I Was Minutes Away From Ordering a Drone Strike on an 'Insurgent' ... Until I Realized It Was Just a Child at Play
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During my time in Afghanistan, drones were primarily supplied by the US as our drone capability was miniscule in comparison. The British military still relies on US support, only owning about five armed drones. They have been busy, though: as of May 2012, the UK Ministry of Defence confirmed these had flown a total of 34,750 hours, and fired 281 missiles and laser-guided bombs.
With continued cuts to the British army's personnel levels, it isn't hard to envisage drones increasingly replacing boots on the ground. And since the UK already has the world's highest number of CCTV cameras, the intrusion of drones into surveillance Britain doesn't require much imagination.
Technological advancements in warfare don't have a good track record in terms of unintended consequences. As Chris Hedges reveals in his book War is a Force That Gives Us Meaning, an estimated 62 million civilians perished in the 20th century's wars – "nearly 20 million more than the 43 million military personnel killed".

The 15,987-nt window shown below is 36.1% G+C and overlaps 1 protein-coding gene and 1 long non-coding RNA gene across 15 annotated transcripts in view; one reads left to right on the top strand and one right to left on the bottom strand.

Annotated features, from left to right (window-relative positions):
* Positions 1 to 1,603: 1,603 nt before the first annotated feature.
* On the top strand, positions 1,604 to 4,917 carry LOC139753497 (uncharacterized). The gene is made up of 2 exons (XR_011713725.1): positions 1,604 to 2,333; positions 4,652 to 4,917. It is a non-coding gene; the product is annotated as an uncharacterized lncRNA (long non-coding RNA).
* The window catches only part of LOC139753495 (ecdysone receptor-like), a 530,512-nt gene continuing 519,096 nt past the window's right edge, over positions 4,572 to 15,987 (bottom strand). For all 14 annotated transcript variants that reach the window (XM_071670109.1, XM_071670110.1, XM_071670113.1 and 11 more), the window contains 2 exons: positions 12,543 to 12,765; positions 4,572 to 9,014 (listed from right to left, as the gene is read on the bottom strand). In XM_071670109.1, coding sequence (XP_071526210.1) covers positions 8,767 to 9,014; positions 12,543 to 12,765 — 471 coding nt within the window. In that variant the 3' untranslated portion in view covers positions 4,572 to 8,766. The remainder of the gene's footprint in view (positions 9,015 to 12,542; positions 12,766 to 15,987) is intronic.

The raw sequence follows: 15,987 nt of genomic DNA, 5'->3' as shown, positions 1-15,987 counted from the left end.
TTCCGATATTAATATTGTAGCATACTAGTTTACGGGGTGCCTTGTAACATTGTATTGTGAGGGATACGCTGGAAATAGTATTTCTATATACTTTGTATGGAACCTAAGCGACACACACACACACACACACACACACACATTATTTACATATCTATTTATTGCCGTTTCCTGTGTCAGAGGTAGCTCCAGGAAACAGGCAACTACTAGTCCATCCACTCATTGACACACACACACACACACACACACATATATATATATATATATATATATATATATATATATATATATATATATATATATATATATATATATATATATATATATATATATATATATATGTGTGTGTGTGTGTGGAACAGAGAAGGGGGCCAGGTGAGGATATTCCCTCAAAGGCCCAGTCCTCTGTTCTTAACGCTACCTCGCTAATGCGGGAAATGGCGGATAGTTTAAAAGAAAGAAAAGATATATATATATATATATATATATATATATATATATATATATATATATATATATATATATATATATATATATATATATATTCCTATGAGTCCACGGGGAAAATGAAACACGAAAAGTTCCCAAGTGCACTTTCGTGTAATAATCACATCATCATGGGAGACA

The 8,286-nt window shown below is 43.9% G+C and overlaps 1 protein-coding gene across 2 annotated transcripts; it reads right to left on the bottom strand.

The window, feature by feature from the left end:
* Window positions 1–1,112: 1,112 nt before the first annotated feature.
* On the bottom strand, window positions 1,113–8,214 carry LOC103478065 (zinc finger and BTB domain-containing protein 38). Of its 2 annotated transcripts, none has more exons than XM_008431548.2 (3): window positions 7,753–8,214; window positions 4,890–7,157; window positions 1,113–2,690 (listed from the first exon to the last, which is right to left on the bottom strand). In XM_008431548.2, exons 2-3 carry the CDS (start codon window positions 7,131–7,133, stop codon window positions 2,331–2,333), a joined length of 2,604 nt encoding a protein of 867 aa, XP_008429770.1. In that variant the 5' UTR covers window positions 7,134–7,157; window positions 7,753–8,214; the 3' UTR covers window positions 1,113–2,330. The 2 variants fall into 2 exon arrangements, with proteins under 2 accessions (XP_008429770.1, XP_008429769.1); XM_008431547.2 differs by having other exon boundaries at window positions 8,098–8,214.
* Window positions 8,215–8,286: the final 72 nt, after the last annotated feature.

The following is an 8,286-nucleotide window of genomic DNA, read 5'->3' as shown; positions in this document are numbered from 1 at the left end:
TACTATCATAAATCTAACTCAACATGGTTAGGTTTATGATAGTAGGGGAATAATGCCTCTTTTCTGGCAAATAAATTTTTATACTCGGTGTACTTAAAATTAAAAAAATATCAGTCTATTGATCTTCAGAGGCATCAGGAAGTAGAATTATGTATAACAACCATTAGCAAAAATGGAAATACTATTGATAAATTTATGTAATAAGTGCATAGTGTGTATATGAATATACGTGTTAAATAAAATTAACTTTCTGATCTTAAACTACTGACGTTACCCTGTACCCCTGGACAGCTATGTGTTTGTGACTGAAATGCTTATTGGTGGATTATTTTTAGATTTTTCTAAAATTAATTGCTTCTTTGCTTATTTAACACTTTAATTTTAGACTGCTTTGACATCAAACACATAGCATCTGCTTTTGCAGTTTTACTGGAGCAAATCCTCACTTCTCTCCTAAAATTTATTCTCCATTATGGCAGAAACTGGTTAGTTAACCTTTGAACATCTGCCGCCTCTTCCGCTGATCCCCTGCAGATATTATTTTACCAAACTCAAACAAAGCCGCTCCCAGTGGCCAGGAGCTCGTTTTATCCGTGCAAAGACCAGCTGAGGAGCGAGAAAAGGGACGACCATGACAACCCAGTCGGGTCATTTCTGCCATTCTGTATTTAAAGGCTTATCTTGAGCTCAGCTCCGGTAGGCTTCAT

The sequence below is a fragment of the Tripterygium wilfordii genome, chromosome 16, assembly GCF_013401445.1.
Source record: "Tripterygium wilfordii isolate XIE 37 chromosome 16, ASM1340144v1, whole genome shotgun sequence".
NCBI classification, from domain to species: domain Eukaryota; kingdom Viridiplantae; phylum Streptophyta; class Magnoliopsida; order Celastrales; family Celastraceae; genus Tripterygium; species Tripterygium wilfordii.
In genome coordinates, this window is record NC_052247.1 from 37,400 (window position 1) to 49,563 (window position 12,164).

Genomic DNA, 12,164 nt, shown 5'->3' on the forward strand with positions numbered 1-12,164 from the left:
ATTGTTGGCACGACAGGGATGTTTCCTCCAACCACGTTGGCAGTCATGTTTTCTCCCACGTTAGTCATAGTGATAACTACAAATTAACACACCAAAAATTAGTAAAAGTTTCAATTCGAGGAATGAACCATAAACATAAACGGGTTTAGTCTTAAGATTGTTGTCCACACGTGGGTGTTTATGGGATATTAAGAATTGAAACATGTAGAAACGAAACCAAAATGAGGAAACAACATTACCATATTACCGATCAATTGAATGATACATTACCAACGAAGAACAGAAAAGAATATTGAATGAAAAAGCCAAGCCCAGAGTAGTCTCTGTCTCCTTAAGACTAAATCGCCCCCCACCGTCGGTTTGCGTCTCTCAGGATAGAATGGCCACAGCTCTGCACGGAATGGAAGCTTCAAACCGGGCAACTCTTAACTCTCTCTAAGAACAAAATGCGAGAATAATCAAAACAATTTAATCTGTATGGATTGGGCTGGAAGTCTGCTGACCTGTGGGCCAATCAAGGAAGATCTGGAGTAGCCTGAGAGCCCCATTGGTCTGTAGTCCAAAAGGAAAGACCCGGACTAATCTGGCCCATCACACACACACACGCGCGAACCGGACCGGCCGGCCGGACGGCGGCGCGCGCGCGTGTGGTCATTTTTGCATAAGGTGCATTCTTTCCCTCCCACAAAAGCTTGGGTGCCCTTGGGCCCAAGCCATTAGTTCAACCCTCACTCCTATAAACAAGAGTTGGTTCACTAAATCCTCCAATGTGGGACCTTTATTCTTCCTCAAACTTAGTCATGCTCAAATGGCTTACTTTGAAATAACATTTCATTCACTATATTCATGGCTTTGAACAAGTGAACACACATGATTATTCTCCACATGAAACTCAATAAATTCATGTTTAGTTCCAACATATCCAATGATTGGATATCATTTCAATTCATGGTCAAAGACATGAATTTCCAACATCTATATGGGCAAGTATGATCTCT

Will the 21st century repeat such foolish tragedy? Many years still remain. I'd argue we should err on the side of caution and remain immensely wary of drones.
James Jeffrey is a British journalist based in the United States, where he graduated with a master's in journalism from the University of Texas at Austin, in May 2012. He left the British army as a captain in April 2010, having served over nine years in the Queen's Royal Lancers, including operational tours in Kosovo (2002), Iraq (2004, 2006) and Afghanistan (2009)